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Button Lists

Button Lists

Header Image

I wrote in the past about the problems in the List class, so I won’t rehash them here. However, the ideas behind list are still valuable. One such idea is the list model which allows us to separate the state from the view. Unfortunately the renderer architecture makes this hard to implement for most developers and limits the flexibility of the API.

To leverage this idea with the easier to use layout/container hierarchy we introduced ButtonList and its subclasses: CheckBoxList, RadioButtonList & SwitchList.

We also added a new MultipleSelectionListModel which extends the ListModel with multi-selection capabilities. This allows us to use a set of buttons as we would use a list and also generate them from data more easily.

In the code below we show two lists that use the same model. Changes to the checkboxes reflect instantly in the switch and vice versa:

Form hi = new Form("Button Lists", new BorderLayout());
SwitchList switchList = new SwitchList(new DefaultListModel("Red", "Green", "Blue", "Indigo"));
    Log.p("Selected indices: "+Arrays.toString(switchList.getMultiListModel().getSelectedIndices()));
}); (1)
Button clearSelections = new Button("Clear");
clearSelections.addActionListener(e ->

Button addOption = new Button("Add Option");
addOption.addActionListener(e -> { (2)
        TextField val = new TextField();
        Command res ="Enter label", val, new Command("OK"));

RadioButtonList layoutSelector = new RadioButtonList(new DefaultListModel("Flow", "X", "Y", "2-Col Table", "3-Col Table", "2 Col Grid", "3 Col Grid"));
layoutSelector.addActionListener(e->{ (3)
    boolean yScroll = true;
    switch (layoutSelector.getModel().getSelectedIndex()) {
        case 0:
            switchList.setLayout(new FlowLayout());
        case 1:
            yScroll = false;
        case 2:
        case 3:
            switchList.setLayout(new TableLayout(switchList.getComponentCount()/2+1, 2));
        case 4:
            switchList.setLayout(new TableLayout(switchList.getComponentCount()/3+1, 3));
        case 5:
            switchList.setLayout(new GridLayout(2));
        case 6:
            switchList.setLayout(new GridLayout(3));
CheckBoxList checkBoxList = new CheckBoxList(switchList.getMultiListModel()); (4)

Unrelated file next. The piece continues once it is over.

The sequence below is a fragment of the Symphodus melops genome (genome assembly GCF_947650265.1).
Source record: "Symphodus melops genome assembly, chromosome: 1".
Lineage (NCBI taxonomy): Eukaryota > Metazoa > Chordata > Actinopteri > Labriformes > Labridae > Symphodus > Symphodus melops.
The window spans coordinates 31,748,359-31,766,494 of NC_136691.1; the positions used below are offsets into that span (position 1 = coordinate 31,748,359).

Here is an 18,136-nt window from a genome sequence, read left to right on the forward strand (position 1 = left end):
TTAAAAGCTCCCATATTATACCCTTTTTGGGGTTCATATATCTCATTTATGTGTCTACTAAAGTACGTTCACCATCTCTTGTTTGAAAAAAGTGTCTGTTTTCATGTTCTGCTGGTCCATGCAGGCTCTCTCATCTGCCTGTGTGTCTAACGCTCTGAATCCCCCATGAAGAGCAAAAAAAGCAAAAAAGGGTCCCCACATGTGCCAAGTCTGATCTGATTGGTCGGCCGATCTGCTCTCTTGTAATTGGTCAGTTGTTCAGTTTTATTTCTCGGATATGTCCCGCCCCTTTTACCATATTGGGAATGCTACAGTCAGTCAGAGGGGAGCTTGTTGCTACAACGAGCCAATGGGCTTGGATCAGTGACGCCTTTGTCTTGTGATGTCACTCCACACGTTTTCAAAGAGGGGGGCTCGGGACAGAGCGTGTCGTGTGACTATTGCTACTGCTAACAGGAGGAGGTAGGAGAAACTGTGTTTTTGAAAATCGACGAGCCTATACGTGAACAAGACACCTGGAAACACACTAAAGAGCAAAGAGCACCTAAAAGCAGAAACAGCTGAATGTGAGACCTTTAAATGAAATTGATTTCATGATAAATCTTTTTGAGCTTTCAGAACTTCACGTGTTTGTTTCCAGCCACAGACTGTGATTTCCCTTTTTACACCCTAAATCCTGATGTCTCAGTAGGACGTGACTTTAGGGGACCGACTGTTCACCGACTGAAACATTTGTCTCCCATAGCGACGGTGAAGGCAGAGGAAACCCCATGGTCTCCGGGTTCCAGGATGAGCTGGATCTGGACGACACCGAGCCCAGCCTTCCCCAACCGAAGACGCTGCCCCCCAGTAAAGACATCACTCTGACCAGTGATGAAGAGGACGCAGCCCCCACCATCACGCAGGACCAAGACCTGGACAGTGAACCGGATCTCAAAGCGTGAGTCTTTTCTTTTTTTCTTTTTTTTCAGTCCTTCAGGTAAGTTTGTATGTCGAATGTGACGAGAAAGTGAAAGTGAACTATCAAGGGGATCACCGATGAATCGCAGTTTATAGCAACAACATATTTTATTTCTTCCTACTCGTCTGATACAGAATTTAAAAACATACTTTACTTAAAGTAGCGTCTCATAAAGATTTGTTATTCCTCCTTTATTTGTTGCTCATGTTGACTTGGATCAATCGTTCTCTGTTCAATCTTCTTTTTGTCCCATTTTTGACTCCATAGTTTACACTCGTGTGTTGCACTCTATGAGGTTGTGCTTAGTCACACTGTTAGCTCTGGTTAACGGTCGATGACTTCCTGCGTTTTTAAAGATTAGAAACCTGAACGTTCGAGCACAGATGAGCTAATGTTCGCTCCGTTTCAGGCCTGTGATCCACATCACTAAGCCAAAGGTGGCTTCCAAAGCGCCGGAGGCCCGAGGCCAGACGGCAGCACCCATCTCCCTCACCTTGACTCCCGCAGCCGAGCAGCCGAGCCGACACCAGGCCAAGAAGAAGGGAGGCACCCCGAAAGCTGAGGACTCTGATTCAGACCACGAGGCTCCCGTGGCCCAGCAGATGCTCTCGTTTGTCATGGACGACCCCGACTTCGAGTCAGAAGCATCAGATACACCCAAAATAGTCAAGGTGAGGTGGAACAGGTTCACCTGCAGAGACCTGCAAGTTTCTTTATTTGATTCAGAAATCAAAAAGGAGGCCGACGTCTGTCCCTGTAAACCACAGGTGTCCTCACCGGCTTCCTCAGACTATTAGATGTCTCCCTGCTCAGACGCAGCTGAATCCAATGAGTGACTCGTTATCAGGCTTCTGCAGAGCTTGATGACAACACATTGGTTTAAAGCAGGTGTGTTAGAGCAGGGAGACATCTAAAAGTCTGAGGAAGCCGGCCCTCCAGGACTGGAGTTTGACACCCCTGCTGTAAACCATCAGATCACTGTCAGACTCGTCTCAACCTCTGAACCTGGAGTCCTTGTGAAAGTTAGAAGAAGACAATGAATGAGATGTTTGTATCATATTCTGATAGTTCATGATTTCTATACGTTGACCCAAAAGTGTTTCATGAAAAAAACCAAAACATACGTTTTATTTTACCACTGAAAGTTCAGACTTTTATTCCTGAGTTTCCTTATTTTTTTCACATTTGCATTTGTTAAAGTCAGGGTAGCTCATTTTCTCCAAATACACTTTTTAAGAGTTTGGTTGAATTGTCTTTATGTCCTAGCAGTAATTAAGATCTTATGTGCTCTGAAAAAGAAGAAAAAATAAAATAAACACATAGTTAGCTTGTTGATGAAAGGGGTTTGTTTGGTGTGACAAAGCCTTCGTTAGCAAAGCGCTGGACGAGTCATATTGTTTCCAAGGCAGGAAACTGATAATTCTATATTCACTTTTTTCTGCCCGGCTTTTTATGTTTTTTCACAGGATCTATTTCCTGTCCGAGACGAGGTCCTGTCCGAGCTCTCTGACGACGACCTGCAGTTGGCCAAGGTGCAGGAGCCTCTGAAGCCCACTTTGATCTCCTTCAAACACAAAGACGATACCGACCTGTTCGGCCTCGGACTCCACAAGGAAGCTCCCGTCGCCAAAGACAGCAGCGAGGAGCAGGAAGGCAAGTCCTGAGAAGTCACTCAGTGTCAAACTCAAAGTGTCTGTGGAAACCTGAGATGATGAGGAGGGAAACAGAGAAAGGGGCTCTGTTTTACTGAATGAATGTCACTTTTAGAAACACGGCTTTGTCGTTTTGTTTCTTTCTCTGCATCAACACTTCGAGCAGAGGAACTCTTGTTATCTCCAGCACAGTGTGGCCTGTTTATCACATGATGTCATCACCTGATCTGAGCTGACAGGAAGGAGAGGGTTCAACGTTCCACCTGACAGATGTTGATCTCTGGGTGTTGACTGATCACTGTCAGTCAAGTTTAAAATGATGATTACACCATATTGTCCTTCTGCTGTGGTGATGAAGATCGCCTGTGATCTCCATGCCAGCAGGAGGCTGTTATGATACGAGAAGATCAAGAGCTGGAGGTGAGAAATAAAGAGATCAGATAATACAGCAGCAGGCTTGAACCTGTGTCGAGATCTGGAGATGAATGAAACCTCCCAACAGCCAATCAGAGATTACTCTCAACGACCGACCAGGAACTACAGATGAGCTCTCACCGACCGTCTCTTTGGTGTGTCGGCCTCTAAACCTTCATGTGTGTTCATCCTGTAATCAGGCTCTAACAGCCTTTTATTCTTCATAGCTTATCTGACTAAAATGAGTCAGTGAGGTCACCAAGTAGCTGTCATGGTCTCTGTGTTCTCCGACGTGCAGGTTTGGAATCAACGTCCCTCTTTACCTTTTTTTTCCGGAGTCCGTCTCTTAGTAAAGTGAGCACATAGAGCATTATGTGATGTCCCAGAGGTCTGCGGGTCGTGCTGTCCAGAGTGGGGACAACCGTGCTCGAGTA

System.out.println("CheckBox actionEvent.  "+Arrays.toString(checkBoxList.getMultiListModel().getSelectedIndices())));
hi.add(BorderLayout.NORTH, layoutSelector);
hi.add(BorderLayout.CENTER, BoxLayout.encloseY(checkBoxList, switchList));
hi.add(BorderLayout.SOUTH, GridLayout.encloseIn(2, addOption, clearSelections));;
1 Instead of binding multiple listeners we can bind a listener to the list itself and get the selections
2 It’s easy to add options like clear selection and add option thanks to the structure of the list model
3 This list uses a layout as it’s in-effect just a Container
4 The CheckBoxList uses the same model as the SwitchList
Demo of the button list
Figure 1. Demo of the button list classes


  • Francesco Galgani says:

    Great! However, in this example, there is an issue: the “Add Option” works fine with iOS skin, but it doesn’t work as expected on Android skin (because it’s necessary to change the layout to see the new added Button). I done tests with “[](” and “[](”

  • Francesco Galgani says:

    Why do you use the callSerially in the ActionListener of the addOption button?

  • Francesco Galgani says:

    To create the DefaultListModel, you used a list of Strings as args. Is it possible to bind the DefaultListModel with a list of BooleanProperty as args? It could be an interesting enhancement to seamlessly map the user selections in a ButtonList with a PropertyBusinessObject.

  • Shai Almog says:

    The strings map to the labels matching the entries, the models map to the selection which is an integer or set of integers. A boolean would be a problem as you can’t get the labels from the boolean values. However, it would probably be easy to map this to boolean property objects as the model selection logic can be a great place to do that.

    I use the callSerially because of the []( that follows. It allows the event queue to flush before we block it.

    There is an issue which wasn’t noticeable to me because of the different animations for the dialog showing. We need a hi.revalidate() in the end of the callSerially invocation.

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